A Swiss-American team is sparking interest in Alpine ibex and their habitat. The ‘Footprint’ project aims to educate and inspire through fine art cross-bred with scientific research.
Animals are a recurring theme in the work of Boston artist Edward Monovich, who earned a degree in biology before pursuing one in fine arts. His current muse? The Alpine ibex.
“Watching them in the wild, I really wanted to know more about them,” says Monovich, who took a summer sabbatical in Switzerland a couple of years ago. A professor at the Massachusetts College of Art and Design, he decided to read up on the sturdy mountain dweller. While poring over scientific journals, Monovich came across “Footprint”, a paper by Lukas Keller, a professor at the University of Zurich’s Institute of Evolutionary Biology.
“This one study – which started out asking about the current genetic fitness of the ibex – ended up telling a cultural and physical story of the geography of Switzerland,” Monovich tells swissinfo.ch. “To me, a good artwork works that way; it functions on many levels.”
So he got in touch with Keller and initiated an art-science collaborative project. Keller describes Monovich as an ideal partner thanks to his biology background.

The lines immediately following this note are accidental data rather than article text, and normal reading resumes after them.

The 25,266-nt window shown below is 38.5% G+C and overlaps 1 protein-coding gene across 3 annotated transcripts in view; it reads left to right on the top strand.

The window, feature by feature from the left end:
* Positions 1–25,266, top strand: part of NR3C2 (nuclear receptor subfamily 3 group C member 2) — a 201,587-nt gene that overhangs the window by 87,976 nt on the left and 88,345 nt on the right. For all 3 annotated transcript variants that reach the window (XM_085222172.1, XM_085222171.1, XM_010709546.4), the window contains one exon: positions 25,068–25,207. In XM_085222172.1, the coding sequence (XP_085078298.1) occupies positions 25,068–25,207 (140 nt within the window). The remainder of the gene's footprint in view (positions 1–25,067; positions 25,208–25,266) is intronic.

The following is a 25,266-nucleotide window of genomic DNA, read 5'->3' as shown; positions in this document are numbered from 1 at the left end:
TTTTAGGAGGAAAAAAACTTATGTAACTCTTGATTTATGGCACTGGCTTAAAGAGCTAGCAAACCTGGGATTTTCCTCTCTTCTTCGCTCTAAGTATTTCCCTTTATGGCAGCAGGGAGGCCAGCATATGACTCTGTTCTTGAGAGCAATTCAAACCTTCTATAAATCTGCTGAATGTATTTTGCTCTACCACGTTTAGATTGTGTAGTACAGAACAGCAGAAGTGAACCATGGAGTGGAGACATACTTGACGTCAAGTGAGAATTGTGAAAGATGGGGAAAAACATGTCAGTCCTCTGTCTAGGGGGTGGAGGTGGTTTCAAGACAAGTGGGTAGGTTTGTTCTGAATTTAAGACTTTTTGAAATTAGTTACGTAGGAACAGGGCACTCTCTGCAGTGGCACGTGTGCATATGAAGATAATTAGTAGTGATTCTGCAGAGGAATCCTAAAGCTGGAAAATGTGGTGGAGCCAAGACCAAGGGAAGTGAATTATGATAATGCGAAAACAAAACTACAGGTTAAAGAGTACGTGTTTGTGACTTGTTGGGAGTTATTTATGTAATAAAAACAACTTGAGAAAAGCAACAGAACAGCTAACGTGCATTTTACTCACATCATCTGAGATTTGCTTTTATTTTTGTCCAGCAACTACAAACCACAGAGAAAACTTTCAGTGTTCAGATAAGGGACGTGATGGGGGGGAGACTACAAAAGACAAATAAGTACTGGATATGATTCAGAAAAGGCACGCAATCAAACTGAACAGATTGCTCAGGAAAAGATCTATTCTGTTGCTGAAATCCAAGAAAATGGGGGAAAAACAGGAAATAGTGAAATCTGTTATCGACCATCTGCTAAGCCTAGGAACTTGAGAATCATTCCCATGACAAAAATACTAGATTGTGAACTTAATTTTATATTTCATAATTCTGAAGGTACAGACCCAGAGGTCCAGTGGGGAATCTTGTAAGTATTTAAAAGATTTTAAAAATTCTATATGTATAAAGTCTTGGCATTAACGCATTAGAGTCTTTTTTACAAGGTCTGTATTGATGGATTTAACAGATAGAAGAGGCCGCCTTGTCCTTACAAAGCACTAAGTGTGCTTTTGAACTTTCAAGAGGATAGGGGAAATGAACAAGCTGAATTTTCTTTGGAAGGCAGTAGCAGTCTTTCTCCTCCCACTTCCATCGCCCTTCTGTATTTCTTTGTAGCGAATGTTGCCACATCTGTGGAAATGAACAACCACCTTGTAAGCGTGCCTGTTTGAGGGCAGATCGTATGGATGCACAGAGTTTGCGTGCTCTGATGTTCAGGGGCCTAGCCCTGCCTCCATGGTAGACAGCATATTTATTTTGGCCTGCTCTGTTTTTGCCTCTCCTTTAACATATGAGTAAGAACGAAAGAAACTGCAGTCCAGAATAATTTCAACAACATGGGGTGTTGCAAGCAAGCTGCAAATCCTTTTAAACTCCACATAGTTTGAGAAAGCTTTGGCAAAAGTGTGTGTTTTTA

“He understands what we write – our scientific papers aren’t gibberish to him,” says Keller, who is studying ibex throughout the European Alps – in particular, how near-extinction as well as re-introduction has affected their genetic composition.
So-called bottlenecks have been a challenge for Alpine ibex. These occur when a population becomes very small – causing a loss of genetic diversity, which can then have a negative impact on a population’s well-being.
“Most populations in the Alps are growing well, and there’s no immediate need to do anything about it. But some aren’t, so those are populations where one might consider releasing animals from a different genetic background,” says Keller, who advises the Swiss government on the subject.
Ibex in Switzerland
Ibex became extinct in the Swiss Alps in the first half of the 19th century. In 1906, the Swiss authorities hired poachers to cross the border into Italy and capture a number of kids.
A successful breeding programme made it possible to start the Augstmatthorn colony in the Bernese Oberland. Later, Italian Prime Minister Benito Mussolini gave Switzerland additional animals.
Today, about 17,000 ibex live in Switzerland; throughout the Alps there are about 40,000.
From paper to project
Monovich and Keller are now working on a multimedia installation showcasing the scientific research through video, photography, painting and sculpture. It will be on view in Switzerland and the United States in 2017/18.
The Boston branch of swissnex – the Swiss science and innovation network – has agreed to fund the research phase. This made it possible for Monovich to visit Keller’s lab in Zurich as well as the Alpine Wildlife Research Center in Italy’s Gran Paradiso National Park, once the home of the world’s only surviving Alpine ibex population.
In September, swissnex Boston hosted an event where the two men could present their initial concepts for the “Footprint” project while soliciting feedback from the audience.